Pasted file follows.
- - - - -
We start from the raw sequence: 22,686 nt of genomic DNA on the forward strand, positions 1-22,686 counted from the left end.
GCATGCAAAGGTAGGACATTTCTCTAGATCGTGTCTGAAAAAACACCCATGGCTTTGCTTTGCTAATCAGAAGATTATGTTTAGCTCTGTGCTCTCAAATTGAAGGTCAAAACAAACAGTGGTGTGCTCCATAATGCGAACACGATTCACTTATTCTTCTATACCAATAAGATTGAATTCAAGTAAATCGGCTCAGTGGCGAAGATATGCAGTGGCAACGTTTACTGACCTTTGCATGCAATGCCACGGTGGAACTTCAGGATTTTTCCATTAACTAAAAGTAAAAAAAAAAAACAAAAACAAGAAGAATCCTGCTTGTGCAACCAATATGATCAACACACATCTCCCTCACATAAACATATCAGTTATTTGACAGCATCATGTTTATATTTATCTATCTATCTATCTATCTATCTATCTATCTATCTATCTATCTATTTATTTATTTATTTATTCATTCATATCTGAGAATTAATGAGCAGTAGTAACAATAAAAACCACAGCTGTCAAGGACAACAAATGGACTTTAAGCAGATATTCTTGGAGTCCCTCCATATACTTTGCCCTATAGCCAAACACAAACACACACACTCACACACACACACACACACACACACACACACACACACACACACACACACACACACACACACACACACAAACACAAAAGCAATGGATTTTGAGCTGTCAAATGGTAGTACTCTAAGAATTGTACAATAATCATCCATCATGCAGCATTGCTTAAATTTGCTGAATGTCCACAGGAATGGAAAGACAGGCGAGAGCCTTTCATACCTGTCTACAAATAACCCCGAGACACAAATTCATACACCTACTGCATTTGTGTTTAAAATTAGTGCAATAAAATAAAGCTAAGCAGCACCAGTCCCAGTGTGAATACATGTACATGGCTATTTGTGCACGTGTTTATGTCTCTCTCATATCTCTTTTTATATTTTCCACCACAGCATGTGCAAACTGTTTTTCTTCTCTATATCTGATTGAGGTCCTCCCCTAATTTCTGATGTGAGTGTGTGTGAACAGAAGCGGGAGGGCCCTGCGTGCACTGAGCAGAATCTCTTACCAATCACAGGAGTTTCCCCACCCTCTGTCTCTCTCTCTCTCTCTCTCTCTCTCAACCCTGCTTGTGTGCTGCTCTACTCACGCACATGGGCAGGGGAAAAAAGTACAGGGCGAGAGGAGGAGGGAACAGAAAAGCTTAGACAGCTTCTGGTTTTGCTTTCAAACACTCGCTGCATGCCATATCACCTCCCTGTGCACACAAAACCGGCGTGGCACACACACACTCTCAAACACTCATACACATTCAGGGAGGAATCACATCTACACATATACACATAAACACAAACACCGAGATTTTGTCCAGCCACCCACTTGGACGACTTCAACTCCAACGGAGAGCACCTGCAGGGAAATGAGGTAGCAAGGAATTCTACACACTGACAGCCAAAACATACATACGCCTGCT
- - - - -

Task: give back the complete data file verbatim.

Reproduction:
We start from the raw sequence: 22,686 nt of genomic DNA on the forward strand, positions 1-22,686 counted from the left end.
GCATGCAAAGGTAGGACATTTCTCTAGATCGTGTCTGAAAAAACACCCATGGCTTTGCTTTGCTAATCAGAAGATTATGTTTAGCTCTGTGCTCTCAAATTGAAGGTCAAAACAAACAGTGGTGTGCTCCATAATGCGAACACGATTCACTTATTCTTCTATACCAATAAGATTGAATTCAAGTAAATCGGCTCAGTGGCGAAGATATGCAGTGGCAACGTTTACTGACCTTTGCATGCAATGCCACGGTGGAACTTCAGGATTTTTCCATTAACTAAAAGTAAAAAAAAAAAACAAAAACAAGAAGAATCCTGCTTGTGCAACCAATATGATCAACACACATCTCCCTCACATAAACATATCAGTTATTTGACAGCATCATGTTTATATTTATCTATCTATCTATCTATCTATCTATCTATCTATCTATCTATCTATTTATTTATTTATTTATTCATTCATATCTGAGAATTAATGAGCAGTAGTAACAATAAAAACCACAGCTGTCAAGGACAACAAATGGACTTTAAGCAGATATTCTTGGAGTCCCTCCATATACTTTGCCCTATAGCCAAACACAAACACACACACTCACACACACACACACACACACACACACACACACACACACACACACACACACACACACACACACACACAAACACAAAAGCAATGGATTTTGAGCTGTCAAATGGTAGTACTCTAAGAATTGTACAATAATCATCCATCATGCAGCATTGCTTAAATTTGCTGAATGTCCACAGGAATGGAAAGACAGGCGAGAGCCTTTCATACCTGTCTACAAATAACCCCGAGACACAAATTCATACACCTACTGCATTTGTGTTTAAAATTAGTGCAATAAAATAAAGCTAAGCAGCACCAGTCCCAGTGTGAATACATGTACATGGCTATTTGTGCACGTGTTTATGTCTCTCTCATATCTCTTTTTATATTTTCCACCACAGCATGTGCAAACTGTTTTTCTTCTCTATATCTGATTGAGGTCCTCCCCTAATTTCTGATGTGAGTGTGTGTGAACAGAAGCGGGAGGGCCCTGCGTGCACTGAGCAGAATCTCTTACCAATCACAGGAGTTTCCCCACCCTCTGTCTCTCTCTCTCTCTCTCTCTCTCTCAACCCTGCTTGTGTGCTGCTCTACTCACGCACATGGGCAGGGGAAAAAAGTACAGGGCGAGAGGAGGAGGGAACAGAAAAGCTTAGACAGCTTCTGGTTTTGCTTTCAAACACTCGCTGCATGCCATATCACCTCCCTGTGCACACAAAACCGGCGTGGCACACACACACTCTCAAACACTCATACACATTCAGGGAGGAATCACATCTACACATATACACATAAACACAAACACCGAGATTTTGTCCAGCCACCCACTTGGACGACTTCAACTCCAACGGAGAGCACCTGCAGGGAAATGAGGTAGCAAGGAATTCTACACACTGACAGCCAAAACATACATACGCCTGCT